How much will NAEP's digital transition impact results on 'nation's report card'?
- Louisiana State Superintendent John White is voicing concerns about the National Center for Education Statistics' (NCES) transition of the National Assessment of Educational Progress from paper-and-pencil to a digital format ahead of the April 10 release of scores, Chalkbeat reports.
- White wrote in a March 23 letter that he wants to be reassured that the new format isn't more of a test of technological skill than of the reading and mathematics skills that it's intended to measure, though acting NCES chief Peggy Carr has insisted that the information White seeks will be released, as well, and that efforts were made to ensure comparisons were accurate amid the transition.
- Chalkbeat also notes that student performance tends to dip on digital exams, and a small percentage of those who took the NAEP last year continued to do so on paper for officials to make comparisons and adjust for differences.
While students statistically tend to have performance dips on digital exams compared to traditional paper-and-pencil formats, that's not the only issue administrators and officials must take into consideration. For low-income schools, inadequate networking infrastructure can also hinder performance if there isn't enough bandwidth to accommodate a large number of students taking an exam at the same time — or if the school is located in a rural area where access to reliable, high-speed internet is already impeded by geography.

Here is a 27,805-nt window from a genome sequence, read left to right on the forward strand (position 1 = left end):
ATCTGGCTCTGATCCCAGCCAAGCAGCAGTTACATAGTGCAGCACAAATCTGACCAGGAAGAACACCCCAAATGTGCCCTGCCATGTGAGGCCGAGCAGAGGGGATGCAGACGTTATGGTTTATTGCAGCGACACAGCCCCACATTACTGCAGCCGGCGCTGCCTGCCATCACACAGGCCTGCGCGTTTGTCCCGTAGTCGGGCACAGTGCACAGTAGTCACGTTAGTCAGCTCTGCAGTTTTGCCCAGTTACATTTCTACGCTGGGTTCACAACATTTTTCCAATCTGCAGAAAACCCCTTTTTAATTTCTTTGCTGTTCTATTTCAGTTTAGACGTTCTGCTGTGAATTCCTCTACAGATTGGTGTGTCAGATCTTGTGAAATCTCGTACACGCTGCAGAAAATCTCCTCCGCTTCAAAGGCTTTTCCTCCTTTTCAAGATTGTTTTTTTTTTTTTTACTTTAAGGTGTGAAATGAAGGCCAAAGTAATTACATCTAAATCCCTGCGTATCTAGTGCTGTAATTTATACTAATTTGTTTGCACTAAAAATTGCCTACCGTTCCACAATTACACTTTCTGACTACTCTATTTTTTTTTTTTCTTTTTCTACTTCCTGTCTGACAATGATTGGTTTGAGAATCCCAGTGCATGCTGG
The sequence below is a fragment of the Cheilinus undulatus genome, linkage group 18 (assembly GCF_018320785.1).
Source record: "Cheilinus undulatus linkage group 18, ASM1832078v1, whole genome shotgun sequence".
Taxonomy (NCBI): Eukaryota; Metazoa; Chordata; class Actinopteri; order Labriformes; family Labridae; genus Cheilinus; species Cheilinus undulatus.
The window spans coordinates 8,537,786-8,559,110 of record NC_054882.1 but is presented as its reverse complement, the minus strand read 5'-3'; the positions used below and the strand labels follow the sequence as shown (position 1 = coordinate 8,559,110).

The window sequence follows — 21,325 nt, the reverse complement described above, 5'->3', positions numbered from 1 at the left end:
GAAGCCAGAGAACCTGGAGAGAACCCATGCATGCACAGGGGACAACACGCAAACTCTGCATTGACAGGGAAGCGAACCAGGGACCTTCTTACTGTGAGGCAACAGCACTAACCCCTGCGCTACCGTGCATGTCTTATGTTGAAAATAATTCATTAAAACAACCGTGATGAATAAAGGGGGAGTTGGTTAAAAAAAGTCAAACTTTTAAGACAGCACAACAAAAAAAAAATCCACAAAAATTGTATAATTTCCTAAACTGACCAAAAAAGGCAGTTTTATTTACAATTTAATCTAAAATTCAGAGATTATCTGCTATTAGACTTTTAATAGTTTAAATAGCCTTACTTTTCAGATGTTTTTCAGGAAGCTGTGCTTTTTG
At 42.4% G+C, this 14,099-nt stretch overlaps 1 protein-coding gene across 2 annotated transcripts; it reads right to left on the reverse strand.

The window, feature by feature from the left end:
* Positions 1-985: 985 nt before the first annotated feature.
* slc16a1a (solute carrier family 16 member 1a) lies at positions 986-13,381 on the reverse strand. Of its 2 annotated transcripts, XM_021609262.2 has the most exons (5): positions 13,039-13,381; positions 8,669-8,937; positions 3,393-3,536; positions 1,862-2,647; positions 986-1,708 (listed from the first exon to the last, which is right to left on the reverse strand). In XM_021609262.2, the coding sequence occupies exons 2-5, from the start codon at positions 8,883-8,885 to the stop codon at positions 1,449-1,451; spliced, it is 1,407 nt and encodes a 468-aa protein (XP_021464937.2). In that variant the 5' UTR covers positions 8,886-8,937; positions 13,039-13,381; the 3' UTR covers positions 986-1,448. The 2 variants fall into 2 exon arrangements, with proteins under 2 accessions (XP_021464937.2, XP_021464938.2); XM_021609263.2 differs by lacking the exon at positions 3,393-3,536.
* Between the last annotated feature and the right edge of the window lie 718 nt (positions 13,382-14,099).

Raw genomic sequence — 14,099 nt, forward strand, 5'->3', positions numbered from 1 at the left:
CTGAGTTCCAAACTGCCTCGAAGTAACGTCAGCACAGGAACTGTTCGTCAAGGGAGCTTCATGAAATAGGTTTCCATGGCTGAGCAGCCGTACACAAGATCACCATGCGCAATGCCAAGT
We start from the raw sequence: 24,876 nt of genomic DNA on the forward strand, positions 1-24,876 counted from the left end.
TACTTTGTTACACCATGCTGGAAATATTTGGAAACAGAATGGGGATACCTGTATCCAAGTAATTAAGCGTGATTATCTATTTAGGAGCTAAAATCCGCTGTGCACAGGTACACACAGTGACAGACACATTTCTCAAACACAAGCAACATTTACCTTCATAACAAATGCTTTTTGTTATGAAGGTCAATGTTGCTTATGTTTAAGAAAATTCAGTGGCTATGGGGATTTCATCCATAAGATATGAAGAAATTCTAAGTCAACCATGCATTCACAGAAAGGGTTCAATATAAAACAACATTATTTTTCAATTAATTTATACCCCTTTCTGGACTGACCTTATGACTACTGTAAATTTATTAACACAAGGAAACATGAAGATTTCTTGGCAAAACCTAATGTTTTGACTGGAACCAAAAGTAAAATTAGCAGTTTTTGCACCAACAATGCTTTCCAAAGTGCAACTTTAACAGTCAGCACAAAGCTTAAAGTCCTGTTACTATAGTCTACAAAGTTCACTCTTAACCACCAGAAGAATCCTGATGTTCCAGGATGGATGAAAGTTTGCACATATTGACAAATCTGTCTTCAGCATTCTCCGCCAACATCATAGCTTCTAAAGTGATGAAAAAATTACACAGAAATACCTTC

The Federal Communication Commission's E-Rate program can help alleviate some of these concerns to an extent if districts apply for the funding, but it's also worth noting that some communities already face uphill battles with getting things like fiberoptic lines installed to begin with. Internet service providers might be more inclined to invest in running 10 miles of fiber in a city with a larger customer base than in a remote rural area due to the simple difference in the return-on-investment involved in that decision. As a result, administrators will likely have to make their case to officials to offer incentives to those companies to make the proposition more enticing. The digital transition isn't likely to slow down, so being able to accurately measure students' performance on mandated assessments will likely depend on it.
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